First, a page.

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Potosí: Highest City in the World   1 | 2 

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Potosi Corner — Colorful buildings light up a small corner in the town of Potosí.
Calle Quijarro — The origins of this unbelievably windy street are unclear; the leading theory is that it was done intentionally to block the freezing mountain winds in winter-time and keep the street from becoming a wind tunnel. A few people, however, think it's so that the drunk miners can make it from one end to the other without hitting a wall.
Historic Building — Potosí features a great number of historic buildings, with ornate doorways and facades dating back hundreds of years. The twisted columns flanking this door are a novelty once ascribed to its owner, the Marquez de Otavi. Now, however, it's the home of the Banco Nacional.
Cathedral — The main cathedral dates back to the 1500s, with colonial-era tiles still found at the base of some columns inside.The more modern additions showed up during a reconstruction effort in the early 1800s, after most of it had collapsed.
A Little Liberty — Looking just a little out of place, the city's main square, Plaza 10 de Noviembre, has a scaled-down reproduction of the Statue of Liberty in it. The "bring us your poor, your huddled masses" plaque is absent, though, which strikes me as a wise idea: Bolivia probably doesn't need more.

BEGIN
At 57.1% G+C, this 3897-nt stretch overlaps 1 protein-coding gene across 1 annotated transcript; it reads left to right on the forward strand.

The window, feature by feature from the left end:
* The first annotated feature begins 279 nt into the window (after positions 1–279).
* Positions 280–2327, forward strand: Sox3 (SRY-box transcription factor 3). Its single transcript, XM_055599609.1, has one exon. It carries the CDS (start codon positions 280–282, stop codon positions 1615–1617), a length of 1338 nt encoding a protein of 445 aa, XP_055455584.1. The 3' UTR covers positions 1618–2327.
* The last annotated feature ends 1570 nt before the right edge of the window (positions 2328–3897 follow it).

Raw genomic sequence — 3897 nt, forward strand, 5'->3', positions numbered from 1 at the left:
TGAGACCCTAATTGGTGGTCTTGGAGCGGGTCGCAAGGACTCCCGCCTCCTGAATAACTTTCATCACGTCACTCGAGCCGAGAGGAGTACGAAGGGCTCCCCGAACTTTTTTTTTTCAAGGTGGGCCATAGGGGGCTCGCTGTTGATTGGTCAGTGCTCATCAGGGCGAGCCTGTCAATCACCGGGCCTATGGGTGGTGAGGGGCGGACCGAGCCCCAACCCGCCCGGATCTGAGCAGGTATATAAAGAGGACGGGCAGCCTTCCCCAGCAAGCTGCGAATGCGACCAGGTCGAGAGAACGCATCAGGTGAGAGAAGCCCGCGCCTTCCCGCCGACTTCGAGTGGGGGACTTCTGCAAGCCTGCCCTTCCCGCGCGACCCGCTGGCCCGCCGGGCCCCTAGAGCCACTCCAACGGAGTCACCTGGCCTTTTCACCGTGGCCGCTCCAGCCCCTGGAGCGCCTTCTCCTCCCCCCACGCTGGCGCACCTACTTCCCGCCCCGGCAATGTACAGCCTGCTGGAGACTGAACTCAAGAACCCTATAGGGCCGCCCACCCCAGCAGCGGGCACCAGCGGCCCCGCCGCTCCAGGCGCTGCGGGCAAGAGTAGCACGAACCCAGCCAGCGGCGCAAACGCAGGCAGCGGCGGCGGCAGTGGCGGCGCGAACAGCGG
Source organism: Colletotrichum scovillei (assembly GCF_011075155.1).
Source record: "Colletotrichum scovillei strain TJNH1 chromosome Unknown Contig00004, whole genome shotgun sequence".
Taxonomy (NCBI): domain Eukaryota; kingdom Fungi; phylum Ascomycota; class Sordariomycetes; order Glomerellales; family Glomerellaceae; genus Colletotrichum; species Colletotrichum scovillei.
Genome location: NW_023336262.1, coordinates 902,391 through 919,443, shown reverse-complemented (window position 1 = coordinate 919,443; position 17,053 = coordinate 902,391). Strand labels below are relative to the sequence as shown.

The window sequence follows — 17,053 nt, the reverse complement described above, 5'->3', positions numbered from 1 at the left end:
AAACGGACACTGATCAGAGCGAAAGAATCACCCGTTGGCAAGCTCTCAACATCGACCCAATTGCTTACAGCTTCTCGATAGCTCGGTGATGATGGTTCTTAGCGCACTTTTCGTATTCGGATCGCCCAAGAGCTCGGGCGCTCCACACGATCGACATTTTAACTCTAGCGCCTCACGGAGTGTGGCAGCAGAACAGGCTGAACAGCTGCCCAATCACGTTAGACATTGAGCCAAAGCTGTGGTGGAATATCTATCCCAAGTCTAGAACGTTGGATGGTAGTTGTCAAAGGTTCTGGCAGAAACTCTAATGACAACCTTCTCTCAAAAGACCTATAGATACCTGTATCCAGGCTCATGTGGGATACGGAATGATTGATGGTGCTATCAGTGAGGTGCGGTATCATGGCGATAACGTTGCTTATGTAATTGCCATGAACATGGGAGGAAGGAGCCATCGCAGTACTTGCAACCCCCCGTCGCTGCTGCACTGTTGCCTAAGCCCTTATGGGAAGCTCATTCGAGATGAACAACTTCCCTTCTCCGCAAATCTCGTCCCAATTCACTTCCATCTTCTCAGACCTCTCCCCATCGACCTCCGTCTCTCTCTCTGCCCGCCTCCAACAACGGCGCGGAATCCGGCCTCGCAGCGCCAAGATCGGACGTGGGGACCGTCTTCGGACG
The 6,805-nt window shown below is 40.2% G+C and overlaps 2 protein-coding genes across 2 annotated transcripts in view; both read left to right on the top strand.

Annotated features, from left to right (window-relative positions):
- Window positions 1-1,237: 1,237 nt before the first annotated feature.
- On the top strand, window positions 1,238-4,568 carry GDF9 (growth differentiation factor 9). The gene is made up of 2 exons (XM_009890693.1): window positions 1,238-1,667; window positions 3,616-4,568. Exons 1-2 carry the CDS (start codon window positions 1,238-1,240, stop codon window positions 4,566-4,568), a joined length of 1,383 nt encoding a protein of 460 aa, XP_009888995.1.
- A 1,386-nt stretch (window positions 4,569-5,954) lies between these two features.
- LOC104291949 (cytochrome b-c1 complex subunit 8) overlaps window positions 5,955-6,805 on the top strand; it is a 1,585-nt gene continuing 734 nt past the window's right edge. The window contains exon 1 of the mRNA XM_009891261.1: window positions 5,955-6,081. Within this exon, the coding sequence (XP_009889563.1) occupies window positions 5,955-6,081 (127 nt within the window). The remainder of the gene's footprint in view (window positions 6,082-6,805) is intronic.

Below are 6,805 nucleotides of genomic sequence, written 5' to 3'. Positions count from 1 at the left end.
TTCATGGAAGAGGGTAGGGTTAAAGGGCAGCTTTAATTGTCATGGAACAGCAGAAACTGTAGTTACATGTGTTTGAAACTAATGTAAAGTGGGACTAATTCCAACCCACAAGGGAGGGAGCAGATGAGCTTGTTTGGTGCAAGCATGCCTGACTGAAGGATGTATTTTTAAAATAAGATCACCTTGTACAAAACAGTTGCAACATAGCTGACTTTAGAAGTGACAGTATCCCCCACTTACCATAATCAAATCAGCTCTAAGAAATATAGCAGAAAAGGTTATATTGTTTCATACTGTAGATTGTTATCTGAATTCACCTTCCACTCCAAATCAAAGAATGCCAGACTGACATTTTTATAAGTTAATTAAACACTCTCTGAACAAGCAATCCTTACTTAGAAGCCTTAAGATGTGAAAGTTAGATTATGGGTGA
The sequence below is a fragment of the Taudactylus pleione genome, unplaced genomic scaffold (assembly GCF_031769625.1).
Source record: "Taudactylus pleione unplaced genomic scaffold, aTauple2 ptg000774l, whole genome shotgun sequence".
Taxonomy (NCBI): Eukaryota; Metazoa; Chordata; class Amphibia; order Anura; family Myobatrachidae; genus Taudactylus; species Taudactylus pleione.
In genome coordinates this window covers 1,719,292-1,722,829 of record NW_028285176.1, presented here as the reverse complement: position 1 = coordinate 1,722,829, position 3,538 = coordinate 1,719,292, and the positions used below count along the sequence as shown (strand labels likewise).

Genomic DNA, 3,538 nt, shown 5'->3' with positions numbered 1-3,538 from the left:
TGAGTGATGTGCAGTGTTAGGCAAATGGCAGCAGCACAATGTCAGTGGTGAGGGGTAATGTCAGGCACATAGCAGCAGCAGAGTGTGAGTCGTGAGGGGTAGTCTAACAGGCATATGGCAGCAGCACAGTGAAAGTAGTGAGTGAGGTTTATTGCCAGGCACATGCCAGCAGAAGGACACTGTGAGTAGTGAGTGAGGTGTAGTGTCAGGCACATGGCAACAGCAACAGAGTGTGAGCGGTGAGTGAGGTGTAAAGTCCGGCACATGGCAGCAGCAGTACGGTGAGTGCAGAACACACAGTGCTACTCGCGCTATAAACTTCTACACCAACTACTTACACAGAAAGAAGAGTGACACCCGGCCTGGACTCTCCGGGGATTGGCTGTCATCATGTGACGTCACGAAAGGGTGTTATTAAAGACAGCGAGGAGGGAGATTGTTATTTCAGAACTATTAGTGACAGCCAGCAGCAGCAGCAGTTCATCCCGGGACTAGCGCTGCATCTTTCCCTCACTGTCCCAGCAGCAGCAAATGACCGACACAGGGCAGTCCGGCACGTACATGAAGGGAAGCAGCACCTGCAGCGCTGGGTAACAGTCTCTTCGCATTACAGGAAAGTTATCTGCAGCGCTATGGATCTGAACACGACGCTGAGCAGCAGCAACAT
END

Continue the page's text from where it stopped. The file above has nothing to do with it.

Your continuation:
Casa Real de la Moneda — The largest mint in the region has been converted into an extensive museum, showing how coinage was produced for most of the South American region here, along with exhibits on early transportation methods and lots of very bloody religious art. Visitors are greeted by the face of Bacchus. Nobody knows why some Frenchman hung this here in the 1860's, but the Roman God of wine has now been embraced as the patron saint of Potosí. (Whatever.)
Casa Real de la Moneda - Courtyard — Elaborately carved walkways and vines line the main courtyard inside the mint. Not everything is as scary as the entrance, thankfully.
Virgin of the Mountain — This anonymous painting is called the museum's "best iconographic work", probably because it sounds better than "eerie piece of crap". The point was to portray the crowning of the Virgin Mary, inside the mountain where all the town's silver was mined. Then Incan cultures get mixed in, as the Incan Gods of the Sun and Moon watch on. The painting mixes in about a dozen other allegories, but while I'll admit to getting most of the allegories, it didn't stop the painting from just looking ugly to me. Sorry.

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Last updated: 02 May 2002 22:08:26